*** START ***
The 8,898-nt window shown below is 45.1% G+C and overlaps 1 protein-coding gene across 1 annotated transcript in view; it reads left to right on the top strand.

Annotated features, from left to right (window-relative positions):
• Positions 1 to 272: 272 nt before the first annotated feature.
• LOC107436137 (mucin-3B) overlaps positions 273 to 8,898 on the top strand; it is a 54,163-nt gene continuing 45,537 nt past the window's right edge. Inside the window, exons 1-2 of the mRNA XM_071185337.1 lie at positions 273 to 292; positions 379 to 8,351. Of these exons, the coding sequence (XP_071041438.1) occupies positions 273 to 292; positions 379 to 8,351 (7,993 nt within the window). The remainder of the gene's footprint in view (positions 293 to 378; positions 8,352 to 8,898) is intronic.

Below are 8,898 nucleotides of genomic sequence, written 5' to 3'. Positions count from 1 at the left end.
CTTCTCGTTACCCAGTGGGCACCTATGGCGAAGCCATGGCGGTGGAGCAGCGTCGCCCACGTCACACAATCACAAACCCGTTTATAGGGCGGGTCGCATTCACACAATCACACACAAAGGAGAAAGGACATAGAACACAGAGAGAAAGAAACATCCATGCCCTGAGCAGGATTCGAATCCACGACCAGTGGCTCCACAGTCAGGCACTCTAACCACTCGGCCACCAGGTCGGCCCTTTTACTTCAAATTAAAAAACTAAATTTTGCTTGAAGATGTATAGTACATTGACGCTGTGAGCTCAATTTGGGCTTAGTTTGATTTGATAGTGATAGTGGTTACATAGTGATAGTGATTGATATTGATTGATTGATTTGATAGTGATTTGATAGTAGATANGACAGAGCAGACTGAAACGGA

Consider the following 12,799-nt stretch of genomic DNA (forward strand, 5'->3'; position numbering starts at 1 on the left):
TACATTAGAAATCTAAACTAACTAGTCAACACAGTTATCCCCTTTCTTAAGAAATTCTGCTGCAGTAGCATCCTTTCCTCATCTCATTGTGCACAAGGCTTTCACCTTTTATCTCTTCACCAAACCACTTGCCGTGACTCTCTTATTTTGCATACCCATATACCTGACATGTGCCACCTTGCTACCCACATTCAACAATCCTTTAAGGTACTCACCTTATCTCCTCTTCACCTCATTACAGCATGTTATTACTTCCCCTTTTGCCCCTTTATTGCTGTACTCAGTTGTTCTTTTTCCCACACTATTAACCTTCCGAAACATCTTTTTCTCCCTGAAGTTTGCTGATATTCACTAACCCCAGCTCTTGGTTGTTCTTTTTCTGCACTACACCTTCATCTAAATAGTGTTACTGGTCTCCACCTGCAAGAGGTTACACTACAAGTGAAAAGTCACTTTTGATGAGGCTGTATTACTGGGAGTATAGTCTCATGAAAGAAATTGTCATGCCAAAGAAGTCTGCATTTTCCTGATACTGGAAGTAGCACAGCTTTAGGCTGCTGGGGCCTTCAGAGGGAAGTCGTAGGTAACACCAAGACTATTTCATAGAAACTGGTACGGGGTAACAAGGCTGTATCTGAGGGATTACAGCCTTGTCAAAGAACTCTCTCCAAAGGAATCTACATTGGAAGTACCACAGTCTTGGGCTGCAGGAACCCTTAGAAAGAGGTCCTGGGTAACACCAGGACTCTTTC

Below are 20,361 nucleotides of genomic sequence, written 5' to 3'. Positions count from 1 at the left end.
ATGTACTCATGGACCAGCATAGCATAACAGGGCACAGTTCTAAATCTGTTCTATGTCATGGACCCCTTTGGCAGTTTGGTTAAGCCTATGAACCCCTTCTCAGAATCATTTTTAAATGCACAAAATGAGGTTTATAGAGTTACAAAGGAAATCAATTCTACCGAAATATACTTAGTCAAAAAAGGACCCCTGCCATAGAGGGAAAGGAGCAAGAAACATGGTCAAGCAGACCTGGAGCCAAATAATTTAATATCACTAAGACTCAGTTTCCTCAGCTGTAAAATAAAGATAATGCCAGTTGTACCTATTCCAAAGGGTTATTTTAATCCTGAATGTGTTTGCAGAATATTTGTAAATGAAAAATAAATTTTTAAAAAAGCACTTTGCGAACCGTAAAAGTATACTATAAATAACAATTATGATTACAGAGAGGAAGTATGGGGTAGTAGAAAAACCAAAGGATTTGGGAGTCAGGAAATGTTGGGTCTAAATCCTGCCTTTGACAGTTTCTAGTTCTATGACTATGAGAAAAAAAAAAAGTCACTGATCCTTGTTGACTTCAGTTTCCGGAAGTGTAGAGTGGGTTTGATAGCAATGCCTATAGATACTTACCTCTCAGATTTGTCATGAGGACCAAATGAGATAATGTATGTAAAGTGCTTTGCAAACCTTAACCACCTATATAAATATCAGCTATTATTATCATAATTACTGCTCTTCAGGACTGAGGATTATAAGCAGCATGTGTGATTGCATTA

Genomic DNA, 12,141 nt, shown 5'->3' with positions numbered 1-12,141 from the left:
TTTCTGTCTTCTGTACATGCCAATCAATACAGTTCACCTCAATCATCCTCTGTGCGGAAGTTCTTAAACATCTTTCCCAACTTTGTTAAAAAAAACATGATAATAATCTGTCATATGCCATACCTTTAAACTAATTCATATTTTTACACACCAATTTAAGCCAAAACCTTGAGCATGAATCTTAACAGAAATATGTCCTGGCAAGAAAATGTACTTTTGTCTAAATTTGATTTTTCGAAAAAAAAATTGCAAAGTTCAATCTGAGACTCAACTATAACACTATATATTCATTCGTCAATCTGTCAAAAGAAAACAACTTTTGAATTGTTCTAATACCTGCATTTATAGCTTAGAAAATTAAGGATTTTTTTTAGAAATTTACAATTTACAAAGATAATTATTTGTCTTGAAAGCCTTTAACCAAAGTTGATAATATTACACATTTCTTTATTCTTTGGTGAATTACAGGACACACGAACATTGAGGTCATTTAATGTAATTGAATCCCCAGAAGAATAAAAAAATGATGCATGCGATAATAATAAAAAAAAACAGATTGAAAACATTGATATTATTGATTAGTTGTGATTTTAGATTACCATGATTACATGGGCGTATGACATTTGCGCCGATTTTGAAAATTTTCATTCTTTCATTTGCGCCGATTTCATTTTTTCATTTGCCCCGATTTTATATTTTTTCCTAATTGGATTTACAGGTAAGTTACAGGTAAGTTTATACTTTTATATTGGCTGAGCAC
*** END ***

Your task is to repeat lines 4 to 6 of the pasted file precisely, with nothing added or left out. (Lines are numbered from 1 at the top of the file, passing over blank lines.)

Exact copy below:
• LOC107436137 (mucin-3B) overlaps positions 273 to 8,898 on the top strand; it is a 54,163-nt gene continuing 45,537 nt past the window's right edge. Inside the window, exons 1-2 of the mRNA XM_071185337.1 lie at positions 273 to 292; positions 379 to 8,351. Of these exons, the coding sequence (XP_071041438.1) occupies positions 273 to 292; positions 379 to 8,351 (7,993 nt within the window). The remainder of the gene's footprint in view (positions 293 to 378; positions 8,352 to 8,898) is intronic.

Below are 8,898 nucleotides of genomic sequence, written 5' to 3'. Positions count from 1 at the left end.
CTTCTCGTTACCCAGTGGGCACCTATGGCGAAGCCATGGCGGTGGAGCAGCGTCGCCCACGTCACACAATCACAAACCCGTTTATAGGGCGGGTCGCATTCACACAATCACACACAAAGGAGAAAGGACATAGAACACAGAGAGAAAGAAACATCCATGCCCTGAGCAGGATTCGAATCCACGACCAGTGGCTCCACAGTCAGGCACTCTAACCACTCGGCCACCAGGTCGGCCCTTTTACTTCAAATTAAAAAACTAAATTTTGCTTGAAGATGTATAGTACATTGACGCTGTGAGCTCAATTTGGGCTTAGTTTGATTTGATAGTGATAGTGGTTACATAGTGATAGTGATTGATATTGATTGATTGATTTGATAGTGATTTGATAGTAGATANGACAGAGCAGACTGAAACGGA